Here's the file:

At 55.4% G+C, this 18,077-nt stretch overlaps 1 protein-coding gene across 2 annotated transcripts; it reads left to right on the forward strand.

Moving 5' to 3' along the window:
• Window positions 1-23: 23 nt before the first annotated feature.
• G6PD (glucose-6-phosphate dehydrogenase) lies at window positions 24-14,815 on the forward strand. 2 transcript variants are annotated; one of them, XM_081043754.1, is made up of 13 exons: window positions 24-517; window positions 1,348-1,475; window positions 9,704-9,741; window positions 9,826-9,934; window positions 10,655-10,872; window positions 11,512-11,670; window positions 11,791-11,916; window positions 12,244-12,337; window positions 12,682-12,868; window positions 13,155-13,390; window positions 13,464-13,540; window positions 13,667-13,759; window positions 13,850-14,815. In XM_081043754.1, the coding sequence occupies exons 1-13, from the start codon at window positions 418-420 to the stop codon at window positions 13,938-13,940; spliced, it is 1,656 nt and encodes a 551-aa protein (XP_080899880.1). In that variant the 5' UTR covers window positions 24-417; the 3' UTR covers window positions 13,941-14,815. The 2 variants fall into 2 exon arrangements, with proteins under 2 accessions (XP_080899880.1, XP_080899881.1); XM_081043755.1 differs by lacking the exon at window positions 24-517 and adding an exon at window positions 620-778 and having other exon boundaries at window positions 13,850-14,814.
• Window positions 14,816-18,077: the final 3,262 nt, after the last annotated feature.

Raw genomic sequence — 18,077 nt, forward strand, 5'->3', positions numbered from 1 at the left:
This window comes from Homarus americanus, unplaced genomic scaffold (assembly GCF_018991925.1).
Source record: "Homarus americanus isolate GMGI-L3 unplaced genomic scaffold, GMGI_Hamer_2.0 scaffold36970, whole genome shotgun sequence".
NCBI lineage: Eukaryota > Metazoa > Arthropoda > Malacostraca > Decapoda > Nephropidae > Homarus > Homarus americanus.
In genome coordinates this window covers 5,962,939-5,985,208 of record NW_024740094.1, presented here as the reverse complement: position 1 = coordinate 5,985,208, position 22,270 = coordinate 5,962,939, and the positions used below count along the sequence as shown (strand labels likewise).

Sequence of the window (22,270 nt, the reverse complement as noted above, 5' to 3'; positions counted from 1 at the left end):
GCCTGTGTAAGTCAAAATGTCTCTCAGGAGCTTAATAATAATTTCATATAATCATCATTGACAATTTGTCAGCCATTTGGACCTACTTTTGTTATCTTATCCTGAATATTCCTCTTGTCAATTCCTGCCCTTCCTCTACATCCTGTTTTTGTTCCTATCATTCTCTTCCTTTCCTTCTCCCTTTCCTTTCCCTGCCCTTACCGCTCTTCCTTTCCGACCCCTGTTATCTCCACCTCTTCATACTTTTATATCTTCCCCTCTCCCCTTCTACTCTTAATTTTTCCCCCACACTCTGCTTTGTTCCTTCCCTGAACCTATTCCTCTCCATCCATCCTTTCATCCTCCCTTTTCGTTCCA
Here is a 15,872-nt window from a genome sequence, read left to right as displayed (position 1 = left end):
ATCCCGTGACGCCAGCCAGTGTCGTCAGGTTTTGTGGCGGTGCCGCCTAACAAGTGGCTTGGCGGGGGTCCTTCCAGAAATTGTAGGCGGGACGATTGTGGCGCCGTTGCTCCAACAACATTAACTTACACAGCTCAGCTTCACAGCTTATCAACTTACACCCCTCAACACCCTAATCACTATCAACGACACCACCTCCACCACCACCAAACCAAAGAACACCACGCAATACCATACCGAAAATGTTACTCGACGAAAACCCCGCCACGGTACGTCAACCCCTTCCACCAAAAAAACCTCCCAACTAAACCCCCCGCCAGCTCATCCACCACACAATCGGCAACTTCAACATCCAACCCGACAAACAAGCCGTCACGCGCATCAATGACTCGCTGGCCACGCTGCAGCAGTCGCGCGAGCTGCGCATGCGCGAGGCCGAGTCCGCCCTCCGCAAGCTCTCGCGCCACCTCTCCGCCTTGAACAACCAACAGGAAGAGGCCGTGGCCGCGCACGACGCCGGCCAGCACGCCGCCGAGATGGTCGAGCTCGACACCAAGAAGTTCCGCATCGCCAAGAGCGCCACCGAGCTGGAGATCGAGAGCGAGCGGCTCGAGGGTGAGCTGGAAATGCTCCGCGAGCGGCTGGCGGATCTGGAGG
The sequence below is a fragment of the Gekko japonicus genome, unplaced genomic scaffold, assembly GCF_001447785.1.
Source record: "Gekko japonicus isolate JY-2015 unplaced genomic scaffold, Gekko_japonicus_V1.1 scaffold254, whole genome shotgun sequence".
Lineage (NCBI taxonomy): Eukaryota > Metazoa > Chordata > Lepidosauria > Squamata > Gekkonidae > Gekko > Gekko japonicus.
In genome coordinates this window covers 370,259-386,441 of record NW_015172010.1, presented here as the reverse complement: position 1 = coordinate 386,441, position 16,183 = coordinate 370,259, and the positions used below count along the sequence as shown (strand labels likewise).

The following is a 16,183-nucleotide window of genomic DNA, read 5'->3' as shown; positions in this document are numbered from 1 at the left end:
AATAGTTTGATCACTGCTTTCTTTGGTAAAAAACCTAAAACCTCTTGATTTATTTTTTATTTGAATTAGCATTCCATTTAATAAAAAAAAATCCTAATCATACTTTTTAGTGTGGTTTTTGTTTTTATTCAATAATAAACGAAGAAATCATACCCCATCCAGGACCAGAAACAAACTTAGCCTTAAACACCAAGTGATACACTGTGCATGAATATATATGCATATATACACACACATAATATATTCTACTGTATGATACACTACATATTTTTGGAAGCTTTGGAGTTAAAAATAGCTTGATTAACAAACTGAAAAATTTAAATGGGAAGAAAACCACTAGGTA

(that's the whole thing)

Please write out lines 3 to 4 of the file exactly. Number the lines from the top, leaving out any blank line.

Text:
• Window positions 1-23: 23 nt before the first annotated feature.
• G6PD (glucose-6-phosphate dehydrogenase) lies at window positions 24-14,815 on the forward strand. 2 transcript variants are annotated; one of them, XM_081043754.1, is made up of 13 exons: window positions 24-517; window positions 1,348-1,475; window positions 9,704-9,741; window positions 9,826-9,934; window positions 10,655-10,872; window positions 11,512-11,670; window positions 11,791-11,916; window positions 12,244-12,337; window positions 12,682-12,868; window positions 13,155-13,390; window positions 13,464-13,540; window positions 13,667-13,759; window positions 13,850-14,815. In XM_081043754.1, the coding sequence occupies exons 1-13, from the start codon at window positions 418-420 to the stop codon at window positions 13,938-13,940; spliced, it is 1,656 nt and encodes a 551-aa protein (XP_080899880.1). In that variant the 5' UTR covers window positions 24-417; the 3' UTR covers window positions 13,941-14,815. The 2 variants fall into 2 exon arrangements, with proteins under 2 accessions (XP_080899880.1, XP_080899881.1); XM_081043755.1 differs by lacking the exon at window positions 24-517 and adding an exon at window positions 620-778 and having other exon boundaries at window positions 13,850-14,814.